Jainworld
Jain World
Sub-Categories of Jain Education Material
Homage to the Gods, Scriptures and Monks
The God, The Scripture and the Monk
Errors in Understanding the Seven Fundamentals
A classification of the Jain Scriptures
The Three Worlds
Seven Addictions
Non Violence - A commentary
The Great Ashtanika Festival
Bhagwan Parshwanath
Adoration of the God, the Scripture and the Monk

 

Sub-Categories under the category : Veetrag Vigyan Pathmala Part II

A Classification of the Jain Scriptures

 PANDIT TODARMALJI

Pandit Todarmalji was born about Vikram Samvat 1797 in Jaipur. His father Jogidasji was of the Godika section of the Khandelwal Digamber Jain community. His mother was Rambhabai. He was the only son of his parents. His elder son was Harishchandra and younger Gumaniram. Gumaniram was a great revolutionary genius.

He possessed wonderful memory. At the age of about ten, he obtained deep knowledge of difficult subjects like Logic, Grammar and Arithmetic. His all-round brilliance was matchless. He himself writes :

I have studied Samaysar with its commentary, Panchastikaya, Pravachansar, Niyamsar, Gommattasar, Labdhisar, Triloksar, Tattvhrtha Sutra, Kshapanasar, Purusharthasiddhi-upaya, Ashtapahud, Atmanushasan and other works on the conduct of Jain monks and householders and those that describe the life stories of great kings and others engaged in the pursuit of the soul."

His teacher was Vanshidharji., He died at the early age of about 47 years on account of communal dissensions.

Pandit Rajmalji writes about him in Samvat 1829- "It is very difficult to find such a brilliant person in these times. All the doubts about religious truths are removed, if you meet and discuss things with him."

Ten of his prose and poetic works are available. Some of the prose works are commentaries, others are independent writings.

(1) Gommatsar Jivkand commentary (2) Gommatsar Karmakand commentary (3) Labdhisar, Kshapanasar commentary (4) Triloksar commentary (5) Atmanushasan commentary (6) Purusharthasiddhiyupaya commentary (7) Arthasandrishti Vichar (8) Mokshamarg Prakashak (original) (9) Rahasyapurna Chitthi (original) (10) Gommatsar Puja (Sanskrit) (original).

His prose style is pure, fully developed and comprehensible. He had extraordinary control over the language. He was a great scholar of Prakrit and Sanskrit, along with Hindi.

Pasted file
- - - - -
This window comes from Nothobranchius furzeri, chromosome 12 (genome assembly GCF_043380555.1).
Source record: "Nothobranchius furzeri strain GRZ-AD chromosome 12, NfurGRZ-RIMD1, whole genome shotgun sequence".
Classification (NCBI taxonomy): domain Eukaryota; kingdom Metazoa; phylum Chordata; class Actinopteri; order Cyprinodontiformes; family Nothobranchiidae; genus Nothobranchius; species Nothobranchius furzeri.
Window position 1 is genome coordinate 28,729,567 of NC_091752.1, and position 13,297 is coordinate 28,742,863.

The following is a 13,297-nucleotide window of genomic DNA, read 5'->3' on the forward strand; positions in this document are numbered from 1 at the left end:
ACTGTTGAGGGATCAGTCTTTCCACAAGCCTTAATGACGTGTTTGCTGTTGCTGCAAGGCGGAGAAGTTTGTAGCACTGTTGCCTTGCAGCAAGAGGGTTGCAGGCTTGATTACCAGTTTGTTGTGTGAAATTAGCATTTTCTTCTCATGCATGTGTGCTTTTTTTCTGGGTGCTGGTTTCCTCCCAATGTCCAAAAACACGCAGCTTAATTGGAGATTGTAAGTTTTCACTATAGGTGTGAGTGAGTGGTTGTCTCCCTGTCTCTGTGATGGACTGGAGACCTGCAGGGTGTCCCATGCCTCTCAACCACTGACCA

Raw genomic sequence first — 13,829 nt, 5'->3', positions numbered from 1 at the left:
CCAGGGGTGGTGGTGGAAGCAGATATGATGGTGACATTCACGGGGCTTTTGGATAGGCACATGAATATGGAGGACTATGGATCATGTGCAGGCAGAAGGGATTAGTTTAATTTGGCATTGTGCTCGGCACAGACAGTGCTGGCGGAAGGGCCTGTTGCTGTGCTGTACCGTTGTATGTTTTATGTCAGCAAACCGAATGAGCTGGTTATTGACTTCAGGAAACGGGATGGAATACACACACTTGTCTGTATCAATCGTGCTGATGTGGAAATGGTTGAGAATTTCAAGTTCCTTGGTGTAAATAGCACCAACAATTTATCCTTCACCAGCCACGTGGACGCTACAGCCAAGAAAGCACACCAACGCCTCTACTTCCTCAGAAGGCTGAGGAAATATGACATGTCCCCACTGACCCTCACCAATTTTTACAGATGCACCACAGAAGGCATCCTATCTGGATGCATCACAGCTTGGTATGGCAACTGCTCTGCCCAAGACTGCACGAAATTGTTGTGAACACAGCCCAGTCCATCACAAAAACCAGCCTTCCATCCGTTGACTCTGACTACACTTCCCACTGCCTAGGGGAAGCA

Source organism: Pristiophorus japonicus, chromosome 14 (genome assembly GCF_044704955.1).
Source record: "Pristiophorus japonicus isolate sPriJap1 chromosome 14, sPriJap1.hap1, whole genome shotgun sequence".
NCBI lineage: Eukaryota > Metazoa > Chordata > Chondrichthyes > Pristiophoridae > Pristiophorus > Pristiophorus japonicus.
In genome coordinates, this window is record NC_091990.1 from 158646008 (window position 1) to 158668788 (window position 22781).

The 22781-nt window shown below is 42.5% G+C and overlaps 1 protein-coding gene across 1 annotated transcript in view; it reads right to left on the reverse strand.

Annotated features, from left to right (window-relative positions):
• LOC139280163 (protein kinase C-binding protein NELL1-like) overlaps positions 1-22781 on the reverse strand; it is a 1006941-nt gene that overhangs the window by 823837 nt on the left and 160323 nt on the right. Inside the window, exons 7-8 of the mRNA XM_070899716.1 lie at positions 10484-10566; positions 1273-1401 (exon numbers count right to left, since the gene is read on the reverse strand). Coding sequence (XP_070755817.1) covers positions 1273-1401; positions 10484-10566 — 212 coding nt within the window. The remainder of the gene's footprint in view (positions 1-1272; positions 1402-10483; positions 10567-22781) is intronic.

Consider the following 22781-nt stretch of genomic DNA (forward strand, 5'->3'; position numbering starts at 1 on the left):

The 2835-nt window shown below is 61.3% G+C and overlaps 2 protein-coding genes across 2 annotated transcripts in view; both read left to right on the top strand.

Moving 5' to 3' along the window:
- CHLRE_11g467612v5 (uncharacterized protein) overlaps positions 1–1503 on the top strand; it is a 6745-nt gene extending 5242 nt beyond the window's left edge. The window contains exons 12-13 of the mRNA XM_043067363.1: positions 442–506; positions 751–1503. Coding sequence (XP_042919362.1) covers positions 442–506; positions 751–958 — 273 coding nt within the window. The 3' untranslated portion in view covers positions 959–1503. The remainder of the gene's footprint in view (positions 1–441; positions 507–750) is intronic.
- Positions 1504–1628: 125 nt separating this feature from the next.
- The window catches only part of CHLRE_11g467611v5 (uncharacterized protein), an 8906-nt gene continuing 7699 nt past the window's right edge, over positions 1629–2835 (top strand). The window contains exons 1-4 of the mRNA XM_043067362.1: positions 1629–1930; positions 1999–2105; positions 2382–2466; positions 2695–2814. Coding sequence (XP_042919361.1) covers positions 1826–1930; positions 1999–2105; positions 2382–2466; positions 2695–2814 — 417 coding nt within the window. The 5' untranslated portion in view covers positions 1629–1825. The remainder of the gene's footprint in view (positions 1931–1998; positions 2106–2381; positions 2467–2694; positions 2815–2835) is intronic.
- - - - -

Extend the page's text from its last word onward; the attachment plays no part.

This lesson is based on the eighth chapter of the Mokshamarg Prakashak. 

A CLASSIFICATION OF THE JAIN SCRIPTURES

Student - Whose life story has been described in Mokshamarg Prakashak ?

Teacher-There is no story in Mokshamarg Prakashak. Way to liberation has been shown in it.

Student- So Mokshamarg Prakashak is not a scripture ?

Teacher - Why ?

Student - There are stories in scriptures. My father used to ask me to accompany him to the temple, where religious good stories are read.

Teacher - Yes, there are life stories of great men in the scriptures. Those books which describe the results of the merits and demerits with the help of the life stories of great men and. in the end hold detachment alone to be worthy of pursuit are the first kind of religious texts.

Student - So are religious books of many kinds ?

Teacher - Religious books are called the voice of Jinendra Deo. They propound detachment from worldly existence. There are four ways of telling this-Prathamanuyoga, Karnanuyoga, Charnanuyoga and Dravyanuyoga.

Student - I like religious books containing stories. They give me joy.

Teacher - The goodness of religious books lies in the description of the religion of detachment, not merely in stories.

Student - Then why have stories been written in the religious texts ?

Teacher - You just told me that you like these stories. People engaged in worldly affairs do not always like to listen to preachings of detachment etc. They are just like sugar-coated pills for people of lesser intellect for inspiring them to take interest in Religion of Detachment, through their medium. Ultimately, these preach the gospel of non-detachment only.